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  1. Posts Tagged ‘Geraldine Cox’

  2. Sopheak’s Choice

    Wednesday, December 5th, 2007

    Australia Network’s Nexus program spends a day in the life of one of Geraldine Cox’s remarkable Sunrise graduates this week and it is an inspirational story.  Sopheak Louch came to the Sunrise orphanage when he was 11 years old, unable to read and write, having never attended school.  Now 19, he is studying in Australia at Adelaide’s prestigious Prince Alfred College and is aiming to attend university.

    Sopheak is a young man who came to Australia to learn, but who has taught those around him so much. 

    You can watch his story by going to Geraldine’s achievers page and selecting the Video story about Sopheak from the play list (it’s item 4).  A transcript of the story is also available on the Nexus website.

    Sopheak is a genuine example of someone who is realising their potential … watch his story and tell us your reaction - we’d love to hear your comments.

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  3. Art’s healing power

    Tuesday, November 27th, 2007

    Australia Network’s Nexus program is featuring a story on Geraldine Cox and some of the children from Sunrise’s Fine Arts School on this Friday’s program (November 30, 2007).  Geraldine and the children visited Australia earlier this year and performed traditional music and dance in some of the country’s best theatres. 

    The idea for a Fine Arts School followed the trauma of a 1997 military coup - Geraldine sought advice from a pyschologist about how to ease the fears of the children who had witnessed their home and carers at Sunrise Orphanage face armed militia trying to reclaim what was once a military barracks.  "We had soldiers with machine guns and tanks and everything running around the land, trying to shoot us off the property," says Geraldine.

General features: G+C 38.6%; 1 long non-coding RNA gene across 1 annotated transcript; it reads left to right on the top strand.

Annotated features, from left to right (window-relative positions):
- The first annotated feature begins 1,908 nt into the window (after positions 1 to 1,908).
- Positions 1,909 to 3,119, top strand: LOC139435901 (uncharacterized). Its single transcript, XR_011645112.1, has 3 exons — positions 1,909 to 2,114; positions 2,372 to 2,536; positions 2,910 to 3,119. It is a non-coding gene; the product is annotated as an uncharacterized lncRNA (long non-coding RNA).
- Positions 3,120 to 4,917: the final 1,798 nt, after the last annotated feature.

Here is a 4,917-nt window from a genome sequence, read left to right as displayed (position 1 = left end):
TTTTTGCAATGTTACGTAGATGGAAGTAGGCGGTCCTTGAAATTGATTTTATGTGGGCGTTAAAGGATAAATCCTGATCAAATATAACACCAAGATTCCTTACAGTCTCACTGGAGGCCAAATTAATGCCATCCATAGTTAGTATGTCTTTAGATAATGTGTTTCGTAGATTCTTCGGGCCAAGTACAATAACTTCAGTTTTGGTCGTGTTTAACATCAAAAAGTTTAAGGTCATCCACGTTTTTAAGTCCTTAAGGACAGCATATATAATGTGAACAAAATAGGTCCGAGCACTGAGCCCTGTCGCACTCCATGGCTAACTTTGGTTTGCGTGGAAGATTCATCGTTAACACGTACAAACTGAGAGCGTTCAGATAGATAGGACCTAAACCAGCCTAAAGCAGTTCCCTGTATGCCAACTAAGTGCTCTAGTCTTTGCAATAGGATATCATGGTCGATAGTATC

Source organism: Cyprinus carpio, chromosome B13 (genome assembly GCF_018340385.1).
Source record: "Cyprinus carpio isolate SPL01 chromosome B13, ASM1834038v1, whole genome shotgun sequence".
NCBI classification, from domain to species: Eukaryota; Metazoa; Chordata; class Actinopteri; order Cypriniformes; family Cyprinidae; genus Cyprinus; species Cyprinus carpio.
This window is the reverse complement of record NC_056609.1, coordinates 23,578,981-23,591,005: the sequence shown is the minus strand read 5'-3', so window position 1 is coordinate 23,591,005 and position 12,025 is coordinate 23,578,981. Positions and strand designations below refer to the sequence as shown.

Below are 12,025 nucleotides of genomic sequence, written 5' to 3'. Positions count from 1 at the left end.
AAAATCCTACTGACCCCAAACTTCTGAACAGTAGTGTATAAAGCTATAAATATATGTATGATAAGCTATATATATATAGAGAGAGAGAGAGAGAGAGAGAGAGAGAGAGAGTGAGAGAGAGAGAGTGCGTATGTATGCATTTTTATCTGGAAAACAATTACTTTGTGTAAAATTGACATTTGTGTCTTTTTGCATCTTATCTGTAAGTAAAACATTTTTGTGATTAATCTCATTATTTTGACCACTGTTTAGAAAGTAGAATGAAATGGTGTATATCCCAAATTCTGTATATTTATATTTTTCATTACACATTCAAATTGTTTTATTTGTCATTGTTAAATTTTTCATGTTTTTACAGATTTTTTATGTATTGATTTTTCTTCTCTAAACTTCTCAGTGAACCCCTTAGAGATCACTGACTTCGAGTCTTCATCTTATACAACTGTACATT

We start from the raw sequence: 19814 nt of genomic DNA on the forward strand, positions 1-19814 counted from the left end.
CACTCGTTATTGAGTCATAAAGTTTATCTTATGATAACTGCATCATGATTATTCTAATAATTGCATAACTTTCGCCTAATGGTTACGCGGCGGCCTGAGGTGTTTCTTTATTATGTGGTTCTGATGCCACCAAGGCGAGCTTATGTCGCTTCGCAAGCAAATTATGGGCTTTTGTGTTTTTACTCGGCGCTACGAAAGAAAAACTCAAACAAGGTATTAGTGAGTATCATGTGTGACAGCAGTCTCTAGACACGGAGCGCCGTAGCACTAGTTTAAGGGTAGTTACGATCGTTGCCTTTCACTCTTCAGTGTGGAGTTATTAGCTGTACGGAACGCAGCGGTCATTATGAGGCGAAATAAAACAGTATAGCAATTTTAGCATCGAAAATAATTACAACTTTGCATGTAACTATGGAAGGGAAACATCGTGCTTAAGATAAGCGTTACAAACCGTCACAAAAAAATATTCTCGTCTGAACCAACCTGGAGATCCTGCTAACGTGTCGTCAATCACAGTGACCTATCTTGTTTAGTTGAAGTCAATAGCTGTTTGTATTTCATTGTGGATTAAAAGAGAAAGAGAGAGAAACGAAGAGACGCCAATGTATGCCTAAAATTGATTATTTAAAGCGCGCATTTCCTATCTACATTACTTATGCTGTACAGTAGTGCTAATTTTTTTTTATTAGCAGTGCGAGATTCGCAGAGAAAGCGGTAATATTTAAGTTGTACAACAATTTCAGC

The advice was to get the children involved in music and dance and any kind of art form and the fine arts school has fostered a powerful means of both healing and cultural expression.

    We’ve added this Nexus video story to Geraldine’s achievers page, and you can also find the full transcript and English learning component on our Nexus site.  To find out when to watch Nexus visit the Nexus home page and set your location.

    Let us know what you think about the story and if you’ve experienced the healing power of art and music.

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  4. The art of influencing people

    Wednesday, October 17th, 2007

    Powers of persuasion are invaluable assets for humanitarian Geraldine Cox. She thrives on making the impossible possible, and her success is partly due to her ability to influence key decision makers. Methods of persuasion include appeals to reason such as logical argument, rhetoric, scientific method and proof. Aids to successful persuasion include body language, communication skill and sales techniques.

    Researcher Robert Cialdini describes the ‘Six Weapons of Influence,’ as he calls them, in his book, Influence, Science and Practice (Allyn & Cacon, 2000):

    1. RECIPROCATION - "The Old Give and Take–and Take"
    We are all taught to repay others for what they do for us. Building a sense of reciprocal giving can be a useful tool of persuasion.

    2. COMMITMENT AND CONSISTENCY - "Hobgoblins of the Mind"
    Once people have made a choice, they put themselves under pressure to behave consistently with that commitment. Getting people to commit to an action will increase the chances of them actually doing it.

    3. SOCIAL PROOF - "Truths Are Us"
    We decide what is correct by noticing what other people think is correct. If you want someone to do something for you, be sure to let them see that many other people are already doing it.

    4. LIKING: "The Friendly Thief"
    People love to say ‘yes’ to requests from people they know and like. Most people are also phenomenal suckers for flattery, even when they know it isn’t true.

    5. AUTHORITY: "Directed Deference"
    Most of us are raised with a respect for authority. You can put this general principle to use by citing authoritative sources to support your ideas. Be sure others know that your education and experience supports your ideas.

    6. SCARCITY: "The Rule of the Few"
    Opportunities seem more valuable when they are less available. The possibility of losing something is a more powerful motivator than of gaining something.

    Robert Cialdini’s ‘Six weapon’s of influence’ have certainly got me thinking. I’m going to be referring back to this post before my next pay review!

    How do you get people to say ‘yes’?

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